As the “Karma” singer went into recovery mode he also underwent a physical, health transformation that saved his life. He was always a bit of a gym rat from his days as a salesman at Bally Total Fitness, but struggled with dieting, being a “foodie.” Eventually, he sought out help from a nutritionist and began figuring out the best ways for him to eat better to feel and look better. Nowadays, he usually eats foods like salmon, zucchini, spinach, chicken, sweet potatoes, brown rice, and quinoa consuming 190 grams of protein a day. He also took to removing sugary and overly salted junk food from his plate, though he’s bulking at the moment.

Since he’s been recovering, he’s been taking better care of his mental and physical health by prioritizing that as much as his career, earnestly admitting that he spent more time focusing on that and trying to please others, his well-being went to the back burner. The process of painstakingly rebuilding himself after nearly losing everything is what made SiR ultimately stronger from all angles.

From Rehab To The GRAMMY Awards: A Look Into SiR’s Heavy Road To Recovery
Sir photographed by Ro.lexx

“The pressure I was under, it shaped the way I look at people, the way I look at myself. Humbled the shit out of me. I feel so much surer of myself and I feel the right kind of confidence in what I have to say and how I move with my intentions. I’m glad that before I put this album out and did all this stuff, I went inward. I went to myself and took care of me,” said SiR.

All of this would lead to the 2024 Grammy Awards, a historic day for his label Top Dawg Entertainment (TDE) as he not only got to experience being nominated for the first time but also watched his friend and labelmate SZA win three Grammys for Best R&B Song with “Snooze,” Best Pop Duo/Group Performance for “Ghost In The Machine” and Best Progressive R&B Album for SOS. It was what was the most special about that whole night for him above everything.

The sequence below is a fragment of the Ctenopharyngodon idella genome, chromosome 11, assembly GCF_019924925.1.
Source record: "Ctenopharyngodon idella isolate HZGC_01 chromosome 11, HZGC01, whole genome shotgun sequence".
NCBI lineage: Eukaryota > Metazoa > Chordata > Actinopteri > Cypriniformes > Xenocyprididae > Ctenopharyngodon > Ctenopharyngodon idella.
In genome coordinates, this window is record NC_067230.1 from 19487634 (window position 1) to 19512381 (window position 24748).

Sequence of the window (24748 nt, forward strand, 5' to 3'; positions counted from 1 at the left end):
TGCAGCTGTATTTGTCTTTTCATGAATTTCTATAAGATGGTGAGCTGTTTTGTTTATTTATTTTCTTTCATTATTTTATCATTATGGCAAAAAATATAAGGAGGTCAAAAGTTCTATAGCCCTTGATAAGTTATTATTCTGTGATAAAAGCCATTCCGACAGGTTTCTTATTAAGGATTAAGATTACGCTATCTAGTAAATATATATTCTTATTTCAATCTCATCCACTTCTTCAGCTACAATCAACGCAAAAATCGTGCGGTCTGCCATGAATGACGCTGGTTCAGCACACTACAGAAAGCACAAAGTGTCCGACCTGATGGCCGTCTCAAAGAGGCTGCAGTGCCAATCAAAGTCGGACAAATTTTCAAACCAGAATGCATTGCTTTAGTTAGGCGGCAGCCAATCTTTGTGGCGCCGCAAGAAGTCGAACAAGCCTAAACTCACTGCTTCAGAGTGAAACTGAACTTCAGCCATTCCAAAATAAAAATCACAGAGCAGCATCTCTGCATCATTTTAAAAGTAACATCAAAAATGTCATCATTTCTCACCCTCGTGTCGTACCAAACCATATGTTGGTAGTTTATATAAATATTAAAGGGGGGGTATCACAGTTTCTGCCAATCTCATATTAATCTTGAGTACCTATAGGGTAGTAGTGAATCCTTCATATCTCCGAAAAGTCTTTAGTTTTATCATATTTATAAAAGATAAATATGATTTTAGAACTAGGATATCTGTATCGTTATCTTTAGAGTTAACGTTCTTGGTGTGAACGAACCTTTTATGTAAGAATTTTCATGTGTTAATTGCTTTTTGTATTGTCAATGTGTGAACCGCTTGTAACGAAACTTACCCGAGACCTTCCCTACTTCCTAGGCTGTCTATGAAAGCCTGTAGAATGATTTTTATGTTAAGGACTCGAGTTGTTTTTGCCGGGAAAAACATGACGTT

“I came to TDE right after her and Zay [Isaiah Rashad] got signed. I just remember seeing them where Rayvon and Doechii started from. We all started from the bottom. We all go through these stages so to see her go from CTRL – I went to her first signing for CTRL and waited in line and surprised everyone. I always admired her work ethic let alone her talent, her beauty, SZA’s a 10 out of 10 for me. I’m a big fan and I hope we get to work together soon,” he said.

He says that now that he’s in a much better place, he hopes that he and SZA’s paths will align once again and that the timing will be right for both of them.

Forgiving himself for his mistakes was one of the most important lessons he’s learned and therapy. And with his recovery and his new music, he’s on a brighter path to healing.

“I had a long year of tears and crying and therapy sessions. I definitely have forgiven myself today. And I have to forgive myself all the time because these pains don’t go away,” SiR said. “These are scars so it takes time to heal. I’m still forgiving myself.”

SiR’s new album ‘Heavy’ is now available on all DSPs and for purchase on iTunes.